'The Hunt' Director: Shelved Movie was Meant to 'Entertain and Unify, Not Enrage and Divide'
The director of The Hunt has addressed for the first time the controversy surrounding his cancelled movie, saying that his intention was to “entertain and unify” audiences, and to poke fun at both sides of the political divide.
Craig Zobel told Variety that the movie has been misunderstood and that media reports have distorted its satirical intentions.
“Our ambition was to poke at both sides of the aisle equally,” the writer-director told the trade publication. “We seek to entertain and unify, not enrage and divide. It is up to the viewers to decide what their takeaway will be.”
“I wanted to make a fun, action thriller that satirized this moment in our culture — where we jump to assume we know someone’s beliefs because of which ‘team’ we think they’re on… and then start shouting at them,” Zobel said. “This rush to judgment is one of the most relevant problems of our time.”
Universal canceled the movie’s Sept. 27 release date following the mass shootings in El Paso and Dayton, having earlier pulled the film’s marketing. The Blumhouse production is believed to depict wealthy liberal elites engaging in a bloody game of hunting working class “deplorables” for sport.
Even President Donald Trump weighed into the controversy, saying the movie was intended “to inflame and cause chaos.”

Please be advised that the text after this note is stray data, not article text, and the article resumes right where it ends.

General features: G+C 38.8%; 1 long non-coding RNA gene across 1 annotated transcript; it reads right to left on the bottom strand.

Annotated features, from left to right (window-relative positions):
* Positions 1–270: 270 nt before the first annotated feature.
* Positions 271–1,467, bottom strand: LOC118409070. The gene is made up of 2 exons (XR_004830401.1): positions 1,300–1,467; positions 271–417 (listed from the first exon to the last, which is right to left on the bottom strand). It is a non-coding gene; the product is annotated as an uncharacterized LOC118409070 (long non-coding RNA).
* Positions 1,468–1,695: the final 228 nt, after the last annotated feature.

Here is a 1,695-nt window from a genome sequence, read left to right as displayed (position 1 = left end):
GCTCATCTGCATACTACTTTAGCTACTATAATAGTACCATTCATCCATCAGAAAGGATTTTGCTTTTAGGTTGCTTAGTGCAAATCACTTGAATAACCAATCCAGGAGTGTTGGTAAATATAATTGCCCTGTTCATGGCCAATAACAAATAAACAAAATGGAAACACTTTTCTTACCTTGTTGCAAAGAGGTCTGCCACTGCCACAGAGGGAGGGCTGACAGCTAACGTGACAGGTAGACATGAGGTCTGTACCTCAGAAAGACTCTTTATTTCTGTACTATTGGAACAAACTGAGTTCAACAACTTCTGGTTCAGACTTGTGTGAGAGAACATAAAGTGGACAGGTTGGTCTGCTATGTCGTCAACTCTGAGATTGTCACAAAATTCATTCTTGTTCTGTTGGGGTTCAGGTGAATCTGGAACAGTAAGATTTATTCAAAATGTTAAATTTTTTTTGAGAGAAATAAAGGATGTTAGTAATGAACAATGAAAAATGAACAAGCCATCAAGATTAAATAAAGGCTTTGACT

….to inflame and cause chaos. They create their own violence, and then try to blame others. They are the true Racists, and are very bad for our Country!
— Donald J. Trump (@realDonaldTrump) August 9, 2019
Zobel told Variety that he was devastated by news of the recent shootings.
“These types of moments happen far too often,” he said. “In the wake of these horrific events, we immediately considered what it meant for the timing of our film. Once inaccurate assumptions about the content and intent of the movie began to take hold, I supported the decision to move the film off its release date.”
Variety said that Universal has denied reports that an earlier title for The Hunt was “Red State vs. Blue State.”
“That was never the working title for the film at any point throughout the development process, nor appeared on any status reports under that name,” a studio spokesperson told the trade publication.
Universal also denied reports that a test audience was uncomfortable with the political content of The Hunt.
“The film was very well-received and tallied one of the highest test scores for an original Blumhouse film,” the studio said.
Indeed, the Hollywood Reportercited in a recent article anonymous sources saying multiple Universal executives had reservations about The Hunt when studio honchos Jeff Shell and Donna Langley bought it in May 2018.
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